The document also says America should adopt a more generous immigration and refugee policy, including a legalization program, and encourages “addressing the root causes of migration.”
The crux of the bishops’ position is that no human being should be considered a “problem,” Bishop Wenski said.
“By making a class of human beings a problem, we offend their dignity; then we look to apply solutions” to the problem, he explained. “If we think an unborn child is a problem, then the solution is abortion…. If we think the undocumented alien is a problem, then the solution can be locking them up or deporting them.”
For an immigrant like Alfredo Abolio, “we don't understand what the (immigration) problem means.”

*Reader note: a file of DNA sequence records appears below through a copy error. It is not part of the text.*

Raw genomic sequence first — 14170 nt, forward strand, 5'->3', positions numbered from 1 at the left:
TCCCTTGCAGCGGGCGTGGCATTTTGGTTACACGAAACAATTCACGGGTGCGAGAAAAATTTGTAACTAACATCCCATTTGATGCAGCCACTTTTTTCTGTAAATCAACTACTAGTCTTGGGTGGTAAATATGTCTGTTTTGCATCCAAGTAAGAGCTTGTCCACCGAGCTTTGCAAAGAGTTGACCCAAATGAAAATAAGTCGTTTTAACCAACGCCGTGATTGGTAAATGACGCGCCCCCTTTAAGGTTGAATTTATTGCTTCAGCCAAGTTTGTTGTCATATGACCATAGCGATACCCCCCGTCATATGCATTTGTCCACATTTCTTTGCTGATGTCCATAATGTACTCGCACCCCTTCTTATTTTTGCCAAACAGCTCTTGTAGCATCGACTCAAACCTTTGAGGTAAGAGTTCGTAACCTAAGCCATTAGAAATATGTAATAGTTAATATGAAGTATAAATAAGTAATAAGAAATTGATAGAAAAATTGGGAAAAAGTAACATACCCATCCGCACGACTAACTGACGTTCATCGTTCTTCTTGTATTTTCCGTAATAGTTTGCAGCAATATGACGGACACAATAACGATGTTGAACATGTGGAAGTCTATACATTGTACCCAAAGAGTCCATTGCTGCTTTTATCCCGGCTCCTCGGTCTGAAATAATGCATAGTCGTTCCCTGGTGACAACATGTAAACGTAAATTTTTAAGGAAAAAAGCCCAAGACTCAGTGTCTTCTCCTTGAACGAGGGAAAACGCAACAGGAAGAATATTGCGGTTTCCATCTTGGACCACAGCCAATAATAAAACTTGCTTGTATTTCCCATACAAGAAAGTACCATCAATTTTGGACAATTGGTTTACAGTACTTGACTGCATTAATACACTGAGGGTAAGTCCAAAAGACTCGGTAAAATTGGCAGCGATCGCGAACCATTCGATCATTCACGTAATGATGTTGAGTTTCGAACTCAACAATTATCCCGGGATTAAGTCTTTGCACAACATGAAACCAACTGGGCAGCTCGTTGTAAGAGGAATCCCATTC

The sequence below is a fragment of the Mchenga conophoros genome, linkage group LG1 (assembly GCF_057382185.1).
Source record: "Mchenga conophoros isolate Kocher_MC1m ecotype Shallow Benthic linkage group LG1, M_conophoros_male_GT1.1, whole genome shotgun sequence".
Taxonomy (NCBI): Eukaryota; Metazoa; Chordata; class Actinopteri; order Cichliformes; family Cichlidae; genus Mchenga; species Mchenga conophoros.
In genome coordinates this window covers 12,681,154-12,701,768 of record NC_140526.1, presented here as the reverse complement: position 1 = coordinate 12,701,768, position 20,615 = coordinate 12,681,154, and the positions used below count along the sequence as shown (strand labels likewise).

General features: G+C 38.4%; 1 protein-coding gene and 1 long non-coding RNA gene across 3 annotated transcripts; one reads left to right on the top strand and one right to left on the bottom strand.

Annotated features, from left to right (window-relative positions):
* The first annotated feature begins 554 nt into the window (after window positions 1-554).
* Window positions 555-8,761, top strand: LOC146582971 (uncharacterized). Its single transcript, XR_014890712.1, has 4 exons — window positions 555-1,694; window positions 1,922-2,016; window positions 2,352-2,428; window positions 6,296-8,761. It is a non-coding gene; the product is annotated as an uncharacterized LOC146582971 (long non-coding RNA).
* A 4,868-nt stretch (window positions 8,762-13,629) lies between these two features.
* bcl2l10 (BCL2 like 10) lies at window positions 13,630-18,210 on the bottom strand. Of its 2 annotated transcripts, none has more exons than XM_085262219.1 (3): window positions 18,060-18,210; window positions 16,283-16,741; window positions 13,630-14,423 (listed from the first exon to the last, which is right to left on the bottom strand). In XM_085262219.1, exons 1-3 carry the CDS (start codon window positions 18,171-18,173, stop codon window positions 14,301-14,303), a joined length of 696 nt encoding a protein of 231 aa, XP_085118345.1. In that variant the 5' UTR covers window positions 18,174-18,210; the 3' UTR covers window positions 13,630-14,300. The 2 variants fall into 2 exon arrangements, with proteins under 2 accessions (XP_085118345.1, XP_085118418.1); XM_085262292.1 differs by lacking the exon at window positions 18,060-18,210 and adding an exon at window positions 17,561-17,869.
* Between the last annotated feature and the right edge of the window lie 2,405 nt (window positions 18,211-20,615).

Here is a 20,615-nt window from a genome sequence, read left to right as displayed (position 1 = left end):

“It is something we will have to learn to handle,” the Venezuela native and naturalized citizen said. “The problem isn't that foreigners come into the (United) States, because it was founded by foreigners. They give a big boost to the economy.”
Still, immigration is not high on the list for Abolio in his voting decision this year. The parishioner of Christ the King Parish in Ann Arbor, Mich., recognized as a “charismatic parish” by the Diocese of Lansing, sees abortion as the No. 1 issue, followed by the things the government spends taxpayer money on, what he sees as the irresponsible exercise of judicial power, and the war in Iraq.
With immigration reform pushed to the back burner, Bishop Wenski said he believes Congress will act on legislation no matter which candidate is elected.
Said the bishop, “Hopefully, after the election, both sides will be able to negotiate something that will be better than the present situation.”
Patrick Novecosky writes from Ann Arbor, Michigan.
- October 3-9, 2004